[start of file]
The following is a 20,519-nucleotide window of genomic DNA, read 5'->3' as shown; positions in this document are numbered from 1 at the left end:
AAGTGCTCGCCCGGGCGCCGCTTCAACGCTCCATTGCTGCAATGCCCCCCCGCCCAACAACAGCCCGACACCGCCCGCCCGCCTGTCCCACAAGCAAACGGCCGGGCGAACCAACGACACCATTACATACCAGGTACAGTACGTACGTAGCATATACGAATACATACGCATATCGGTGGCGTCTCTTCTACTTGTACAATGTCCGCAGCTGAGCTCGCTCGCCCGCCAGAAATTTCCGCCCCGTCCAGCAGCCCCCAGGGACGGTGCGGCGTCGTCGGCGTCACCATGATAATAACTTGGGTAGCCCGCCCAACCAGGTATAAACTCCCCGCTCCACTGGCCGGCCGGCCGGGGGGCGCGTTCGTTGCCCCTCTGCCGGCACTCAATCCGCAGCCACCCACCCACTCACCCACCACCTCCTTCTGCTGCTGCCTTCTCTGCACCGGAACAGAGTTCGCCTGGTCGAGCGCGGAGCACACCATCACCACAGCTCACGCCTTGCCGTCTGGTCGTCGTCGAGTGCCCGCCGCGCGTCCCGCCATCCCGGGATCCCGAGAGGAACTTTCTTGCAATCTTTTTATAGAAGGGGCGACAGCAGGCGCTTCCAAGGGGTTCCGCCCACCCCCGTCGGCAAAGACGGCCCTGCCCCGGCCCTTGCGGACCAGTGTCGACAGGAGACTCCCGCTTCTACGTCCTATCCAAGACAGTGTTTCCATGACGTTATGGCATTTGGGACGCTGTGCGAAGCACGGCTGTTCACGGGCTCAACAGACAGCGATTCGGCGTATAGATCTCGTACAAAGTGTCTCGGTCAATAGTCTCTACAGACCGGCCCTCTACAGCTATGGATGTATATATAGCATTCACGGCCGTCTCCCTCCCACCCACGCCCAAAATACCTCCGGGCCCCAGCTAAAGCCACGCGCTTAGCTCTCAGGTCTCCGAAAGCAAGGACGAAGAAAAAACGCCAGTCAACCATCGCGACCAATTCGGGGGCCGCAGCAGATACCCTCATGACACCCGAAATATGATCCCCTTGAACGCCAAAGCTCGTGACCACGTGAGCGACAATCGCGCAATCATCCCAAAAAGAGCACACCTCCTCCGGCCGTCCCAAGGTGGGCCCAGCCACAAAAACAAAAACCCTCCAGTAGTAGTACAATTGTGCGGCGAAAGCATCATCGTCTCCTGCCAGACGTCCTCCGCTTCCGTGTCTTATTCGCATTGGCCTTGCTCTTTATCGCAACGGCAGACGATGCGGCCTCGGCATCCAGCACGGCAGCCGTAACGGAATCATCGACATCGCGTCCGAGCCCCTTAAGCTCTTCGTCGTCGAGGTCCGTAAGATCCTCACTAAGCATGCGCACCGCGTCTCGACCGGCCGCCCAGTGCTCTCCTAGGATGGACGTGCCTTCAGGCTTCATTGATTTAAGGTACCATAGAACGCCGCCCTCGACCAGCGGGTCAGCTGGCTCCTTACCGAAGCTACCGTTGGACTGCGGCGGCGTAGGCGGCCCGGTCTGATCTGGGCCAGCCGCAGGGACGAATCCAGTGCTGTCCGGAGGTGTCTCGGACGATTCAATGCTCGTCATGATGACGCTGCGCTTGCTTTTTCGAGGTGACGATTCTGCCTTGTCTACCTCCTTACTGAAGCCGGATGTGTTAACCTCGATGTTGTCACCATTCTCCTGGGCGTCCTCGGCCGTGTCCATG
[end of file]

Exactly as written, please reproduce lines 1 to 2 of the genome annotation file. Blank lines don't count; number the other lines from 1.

The following is a 20,519-nucleotide window of genomic DNA, read 5'->3' as shown; positions in this document are numbered from 1 at the left end:
AAGTGCTCGCCCGGGCGCCGCTTCAACGCTCCATTGCTGCAATGCCCCCCCGCCCAACAACAGCCCGACACCGCCCGCCCGCCTGTCCCACAAGCAAACGGCCGGGCGAACCAACGACACCATTACATACCAGGTACAGTACGTACGTAGCATATACGAATACATACGCATATCGGTGGCGTCTCTTCTACTTGTACAATGTCCGCAGCTGAGCTCGCTCGCCCGCCAGAAATTTCCGCCCCGTCCAGCAGCCCCCAGGGACGGTGCGGCGTCGTCGGCGTCACCATGATAATAACTTGGGTAGCCCGCCCAACCAGGTATAAACTCCCCGCTCCACTGGCCGGCCGGCCGGGGGGCGCGTTCGTTGCCCCTCTGCCGGCACTCAATCCGCAGCCACCCACCCACTCACCCACCACCTCCTTCTGCTGCTGCCTTCTCTGCACCGGAACAGAGTTCGCCTGGTCGAGCGCGGAGCACACCATCACCACAGCTCACGCCTTGCCGTCTGGTCGTCGTCGAGTGCCCGCCGCGCGTCCCGCCATCCCGGGATCCCGAGAGGAACTTTCTTGCAATCTTTTTATAGAAGGGGCGACAGCAGGCGCTTCCAAGGGGTTCCGCCCACCCCCGTCGGCAAAGACGGCCCTGCCCCGGCCCTTGCGGACCAGTGTCGACAGGAGACTCCCGCTTCTACGTCCTATCCAAGACAGTGTTTCCATGACGTTATGGCATTTGGGACGCTGTGCGAAGCACGGCTGTTCACGGGCTCAACAGACAGCGATTCGGCGTATAGATCTCGTACAAAGTGTCTCGGTCAATAGTCTCTACAGACCGGCCCTCTACAGCTATGGATGTATATATAGCATTCACGGCCGTCTCCCTCCCACCCACGCCCAAAATACCTCCGGGCCCCAGCTAAAGCCACGCGCTTAGCTCTCAGGTCTCCGAAAGCAAGGACGAAGAAAAAACGCCAGTCAACCATCGCGACCAATTCGGGGGCCGCAGCAGATACCCTCATGACACCCGAAATATGATCCCCTTGAACGCCAAAGCTCGTGACCACGTGAGCGACAATCGCGCAATCATCCCAAAAAGAGCACACCTCCTCCGGCCGTCCCAAGGTGGGCCCAGCCACAAAAACAAAAACCCTCCAGTAGTAGTACAATTGTGCGGCGAAAGCATCATCGTCTCCTGCCAGACGTCCTCCGCTTCCGTGTCTTATTCGCATTGGCCTTGCTCTTTATCGCAACGGCAGACGATGCGGCCTCGGCATCCAGCACGGCAGCCGTAACGGAATCATCGACATCGCGTCCGAGCCCCTTAAGCTCTTCGTCGTCGAGGTCCGTAAGATCCTCACTAAGCATGCGCACCGCGTCTCGACCGGCCGCCCAGTGCTCTCCTAGGATGGACGTGCCTTCAGGCTTCATTGATTTAAGGTACCATAGAACGCCGCCCTCGACCAGCGGGTCAGCTGGCTCCTTACCGAAGCTACCGTTGGACTGCGGCGGCGTAGGCGGCCCGGTCTGATCTGGGCCAGCCGCAGGGACGAATCCAGTGCTGTCCGGAGGTGTCTCGGACGATTCAATGCTCGTCATGATGACGCTGCGCTTGCTTTTTCGAGGTGACGATTCTGCCTTGTCTACCTCCTTACTGAAGCCGGATGTGTTAACCTCGATGTTGTCACCATTCTCCTGGGCGTCCTCGGCCGTGTCCATG